CANTON — Large-scale agribusiness is moving into St. Lawrence County, gobbling up acreage, driving up land prices and suffocating the economy of the area's once-flourishing Amish community.
Forced to scour grocery store dumpsters to find enough to eat, many Amish families are starting to pull up stakes and move to other states.
The doomsday scenario was presented in an Aug. 20 online story for the Atlantic magazine titled “For the Amish, Big Agribusiness Is Destroying A Way of Life.”
But the truth has gotten in the way of the magazine's very dramatic story.
All data show there are more Amish in St. Lawrence County than ever, and more are expected to move to the region.
St. Lawrence County land prices have experienced a natural rise in value over the years, but remain low by national standards and continue to attract more members of the agrarian sect from Kentucky, Ohio and Pennsylvania.
And what about new agribusiness moving into the county? It hasn't happened. The county's largest farms — there are seven — are all owned by long-time area families that have over the decades grown their small dairy farms into operations having more than 1,000 cows.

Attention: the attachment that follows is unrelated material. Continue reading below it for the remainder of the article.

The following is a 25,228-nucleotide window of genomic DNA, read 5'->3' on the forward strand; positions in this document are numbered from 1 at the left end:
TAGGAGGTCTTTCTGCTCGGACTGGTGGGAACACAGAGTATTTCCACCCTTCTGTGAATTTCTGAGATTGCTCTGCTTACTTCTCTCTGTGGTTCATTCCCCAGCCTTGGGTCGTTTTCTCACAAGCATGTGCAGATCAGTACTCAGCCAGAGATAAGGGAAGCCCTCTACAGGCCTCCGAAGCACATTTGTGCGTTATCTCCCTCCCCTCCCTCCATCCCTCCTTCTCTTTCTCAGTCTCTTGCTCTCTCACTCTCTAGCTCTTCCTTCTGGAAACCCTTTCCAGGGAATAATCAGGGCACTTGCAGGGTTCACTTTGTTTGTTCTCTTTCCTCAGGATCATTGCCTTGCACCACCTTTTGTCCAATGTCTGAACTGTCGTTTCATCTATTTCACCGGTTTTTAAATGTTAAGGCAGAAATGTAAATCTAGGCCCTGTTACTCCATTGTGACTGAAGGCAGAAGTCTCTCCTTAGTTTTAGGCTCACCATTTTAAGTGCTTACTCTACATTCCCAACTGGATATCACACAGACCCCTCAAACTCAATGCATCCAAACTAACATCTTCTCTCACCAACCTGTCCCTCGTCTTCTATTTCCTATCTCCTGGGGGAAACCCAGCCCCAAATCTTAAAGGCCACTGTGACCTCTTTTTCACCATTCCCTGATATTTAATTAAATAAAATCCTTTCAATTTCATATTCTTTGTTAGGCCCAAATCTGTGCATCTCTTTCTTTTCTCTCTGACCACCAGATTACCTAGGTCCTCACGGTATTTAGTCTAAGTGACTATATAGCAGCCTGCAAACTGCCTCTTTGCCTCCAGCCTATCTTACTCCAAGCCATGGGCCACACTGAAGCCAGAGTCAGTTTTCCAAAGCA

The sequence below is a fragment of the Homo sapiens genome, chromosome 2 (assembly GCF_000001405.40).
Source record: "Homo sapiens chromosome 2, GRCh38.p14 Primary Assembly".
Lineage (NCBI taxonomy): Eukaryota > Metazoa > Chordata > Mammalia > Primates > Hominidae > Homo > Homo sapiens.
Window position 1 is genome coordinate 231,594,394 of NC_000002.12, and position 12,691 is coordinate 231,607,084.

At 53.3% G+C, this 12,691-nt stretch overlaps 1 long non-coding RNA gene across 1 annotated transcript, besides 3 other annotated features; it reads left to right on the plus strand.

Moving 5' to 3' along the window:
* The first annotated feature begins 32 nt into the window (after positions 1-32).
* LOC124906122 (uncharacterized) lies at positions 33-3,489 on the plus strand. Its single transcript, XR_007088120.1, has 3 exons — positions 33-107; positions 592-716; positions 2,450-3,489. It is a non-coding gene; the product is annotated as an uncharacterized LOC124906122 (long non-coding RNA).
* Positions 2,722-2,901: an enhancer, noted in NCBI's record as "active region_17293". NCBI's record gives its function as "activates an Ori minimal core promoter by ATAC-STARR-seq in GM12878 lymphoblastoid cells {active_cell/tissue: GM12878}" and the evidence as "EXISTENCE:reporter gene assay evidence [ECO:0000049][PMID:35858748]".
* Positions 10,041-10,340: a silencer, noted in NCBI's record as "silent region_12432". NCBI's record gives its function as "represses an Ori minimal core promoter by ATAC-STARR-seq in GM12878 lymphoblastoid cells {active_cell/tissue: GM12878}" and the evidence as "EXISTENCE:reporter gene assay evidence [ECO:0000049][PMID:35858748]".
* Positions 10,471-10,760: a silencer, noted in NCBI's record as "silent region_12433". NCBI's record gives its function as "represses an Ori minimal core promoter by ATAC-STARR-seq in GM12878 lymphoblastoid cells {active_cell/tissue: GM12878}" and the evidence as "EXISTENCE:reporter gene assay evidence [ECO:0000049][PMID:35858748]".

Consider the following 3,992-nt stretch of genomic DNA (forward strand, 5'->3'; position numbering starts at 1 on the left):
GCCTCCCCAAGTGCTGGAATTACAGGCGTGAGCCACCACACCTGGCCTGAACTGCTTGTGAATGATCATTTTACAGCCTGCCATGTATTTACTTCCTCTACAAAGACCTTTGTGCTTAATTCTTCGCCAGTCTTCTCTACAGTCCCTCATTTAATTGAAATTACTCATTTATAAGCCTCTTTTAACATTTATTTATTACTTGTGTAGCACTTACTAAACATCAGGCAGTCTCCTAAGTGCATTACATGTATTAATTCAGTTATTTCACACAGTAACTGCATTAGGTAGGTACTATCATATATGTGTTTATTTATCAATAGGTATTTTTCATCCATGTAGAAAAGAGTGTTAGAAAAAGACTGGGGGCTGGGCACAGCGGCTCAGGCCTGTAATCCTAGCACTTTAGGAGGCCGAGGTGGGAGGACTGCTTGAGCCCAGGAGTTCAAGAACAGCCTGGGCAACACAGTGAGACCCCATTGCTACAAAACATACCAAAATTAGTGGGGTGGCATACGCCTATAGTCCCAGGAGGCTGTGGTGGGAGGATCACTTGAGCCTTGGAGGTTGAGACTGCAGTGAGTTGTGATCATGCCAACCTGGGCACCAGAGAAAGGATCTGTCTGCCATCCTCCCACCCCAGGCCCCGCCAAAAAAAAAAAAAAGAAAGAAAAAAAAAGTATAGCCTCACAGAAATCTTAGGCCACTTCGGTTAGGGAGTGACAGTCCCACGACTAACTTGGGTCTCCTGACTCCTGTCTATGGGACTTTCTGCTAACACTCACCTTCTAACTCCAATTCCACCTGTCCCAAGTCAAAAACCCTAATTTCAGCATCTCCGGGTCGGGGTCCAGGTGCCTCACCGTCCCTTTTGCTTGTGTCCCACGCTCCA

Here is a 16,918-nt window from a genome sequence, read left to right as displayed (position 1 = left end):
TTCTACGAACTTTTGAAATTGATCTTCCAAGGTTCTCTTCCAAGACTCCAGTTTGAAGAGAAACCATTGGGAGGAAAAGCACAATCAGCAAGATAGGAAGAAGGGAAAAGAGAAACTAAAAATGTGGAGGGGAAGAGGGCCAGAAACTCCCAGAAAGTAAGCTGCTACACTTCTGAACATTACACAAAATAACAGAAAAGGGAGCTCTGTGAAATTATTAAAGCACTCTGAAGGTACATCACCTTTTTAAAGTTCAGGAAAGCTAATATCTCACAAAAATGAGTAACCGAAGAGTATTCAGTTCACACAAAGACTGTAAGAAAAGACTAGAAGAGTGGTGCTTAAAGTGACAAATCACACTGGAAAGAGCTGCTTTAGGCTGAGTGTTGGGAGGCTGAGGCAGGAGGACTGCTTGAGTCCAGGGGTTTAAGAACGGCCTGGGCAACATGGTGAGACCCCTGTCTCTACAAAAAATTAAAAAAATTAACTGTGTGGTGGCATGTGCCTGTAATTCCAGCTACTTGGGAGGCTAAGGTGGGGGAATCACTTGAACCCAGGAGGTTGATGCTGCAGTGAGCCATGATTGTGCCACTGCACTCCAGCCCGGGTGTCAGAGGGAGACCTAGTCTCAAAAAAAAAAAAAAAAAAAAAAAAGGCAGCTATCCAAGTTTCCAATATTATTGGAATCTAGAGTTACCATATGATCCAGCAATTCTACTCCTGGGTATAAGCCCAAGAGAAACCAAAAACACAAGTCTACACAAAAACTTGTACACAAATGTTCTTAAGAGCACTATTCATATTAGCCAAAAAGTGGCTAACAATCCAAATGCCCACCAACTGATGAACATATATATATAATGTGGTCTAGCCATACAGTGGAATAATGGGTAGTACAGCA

“I can't say that I am aware of the expansion of agribusiness; things have been relatively stable,” said Matilda M. Larson, a St. Lawrence County planner. “I know that we are seeing an increase in the number of smaller farms.”
Expanding dairy farms have become part of agricultural life in this vast and mostly rural county, which is more than twice the size of Rhode Island. But planners, real estate agents and other officials interviewed by the Times don't generally view them as the competitors to the Amish or the land grabbers they were portrayed as in the Atlantic article written by Malcolm Burnley.